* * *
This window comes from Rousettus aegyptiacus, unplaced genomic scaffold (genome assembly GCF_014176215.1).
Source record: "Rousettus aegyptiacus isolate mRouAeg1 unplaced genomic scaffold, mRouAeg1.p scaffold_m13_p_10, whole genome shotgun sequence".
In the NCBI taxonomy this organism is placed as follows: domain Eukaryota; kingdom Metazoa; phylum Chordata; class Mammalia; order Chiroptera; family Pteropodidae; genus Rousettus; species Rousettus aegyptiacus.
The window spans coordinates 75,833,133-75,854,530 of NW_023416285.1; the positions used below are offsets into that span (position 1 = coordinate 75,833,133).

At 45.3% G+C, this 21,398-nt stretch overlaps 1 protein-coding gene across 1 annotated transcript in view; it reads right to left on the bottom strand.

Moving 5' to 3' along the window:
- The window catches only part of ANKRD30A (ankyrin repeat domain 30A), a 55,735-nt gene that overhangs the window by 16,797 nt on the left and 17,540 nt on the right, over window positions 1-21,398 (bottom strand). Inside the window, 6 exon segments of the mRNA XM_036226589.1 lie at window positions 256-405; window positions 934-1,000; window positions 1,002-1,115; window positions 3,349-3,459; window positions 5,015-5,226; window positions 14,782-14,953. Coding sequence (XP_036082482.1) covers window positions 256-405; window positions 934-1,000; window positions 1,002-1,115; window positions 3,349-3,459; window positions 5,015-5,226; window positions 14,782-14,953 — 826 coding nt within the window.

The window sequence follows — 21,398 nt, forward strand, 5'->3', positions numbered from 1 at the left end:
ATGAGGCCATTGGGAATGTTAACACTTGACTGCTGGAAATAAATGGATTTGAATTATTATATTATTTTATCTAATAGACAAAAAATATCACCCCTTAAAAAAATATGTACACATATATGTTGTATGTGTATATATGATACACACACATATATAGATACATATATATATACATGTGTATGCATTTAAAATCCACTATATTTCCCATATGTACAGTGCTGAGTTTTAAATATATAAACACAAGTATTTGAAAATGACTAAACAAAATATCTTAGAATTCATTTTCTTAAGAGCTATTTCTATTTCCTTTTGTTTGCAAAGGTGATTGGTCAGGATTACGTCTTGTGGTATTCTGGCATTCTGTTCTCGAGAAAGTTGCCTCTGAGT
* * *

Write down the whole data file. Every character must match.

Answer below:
This window comes from Rousettus aegyptiacus, unplaced genomic scaffold (genome assembly GCF_014176215.1).
Source record: "Rousettus aegyptiacus isolate mRouAeg1 unplaced genomic scaffold, mRouAeg1.p scaffold_m13_p_10, whole genome shotgun sequence".
In the NCBI taxonomy this organism is placed as follows: domain Eukaryota; kingdom Metazoa; phylum Chordata; class Mammalia; order Chiroptera; family Pteropodidae; genus Rousettus; species Rousettus aegyptiacus.
The window spans coordinates 75,833,133-75,854,530 of NW_023416285.1; the positions used below are offsets into that span (position 1 = coordinate 75,833,133).

At 45.3% G+C, this 21,398-nt stretch overlaps 1 protein-coding gene across 1 annotated transcript in view; it reads right to left on the bottom strand.

Moving 5' to 3' along the window:
- The window catches only part of ANKRD30A (ankyrin repeat domain 30A), a 55,735-nt gene that overhangs the window by 16,797 nt on the left and 17,540 nt on the right, over window positions 1-21,398 (bottom strand). Inside the window, 6 exon segments of the mRNA XM_036226589.1 lie at window positions 256-405; window positions 934-1,000; window positions 1,002-1,115; window positions 3,349-3,459; window positions 5,015-5,226; window positions 14,782-14,953. Coding sequence (XP_036082482.1) covers window positions 256-405; window positions 934-1,000; window positions 1,002-1,115; window positions 3,349-3,459; window positions 5,015-5,226; window positions 14,782-14,953 — 826 coding nt within the window.

The window sequence follows — 21,398 nt, forward strand, 5'->3', positions numbered from 1 at the left end:
ATGAGGCCATTGGGAATGTTAACACTTGACTGCTGGAAATAAATGGATTTGAATTATTATATTATTTTATCTAATAGACAAAAAATATCACCCCTTAAAAAAATATGTACACATATATGTTGTATGTGTATATATGATACACACACATATATAGATACATATATATATACATGTGTATGCATTTAAAATCCACTATATTTCCCATATGTACAGTGCTGAGTTTTAAATATATAAACACAAGTATTTGAAAATGACTAAACAAAATATCTTAGAATTCATTTTCTTAAGAGCTATTTCTATTTCCTTTTGTTTGCAAAGGTGATTGGTCAGGATTACGTCTTGTGGTATTCTGGCATTCTGTTCTCGAGAAAGTTGCCTCTGAGT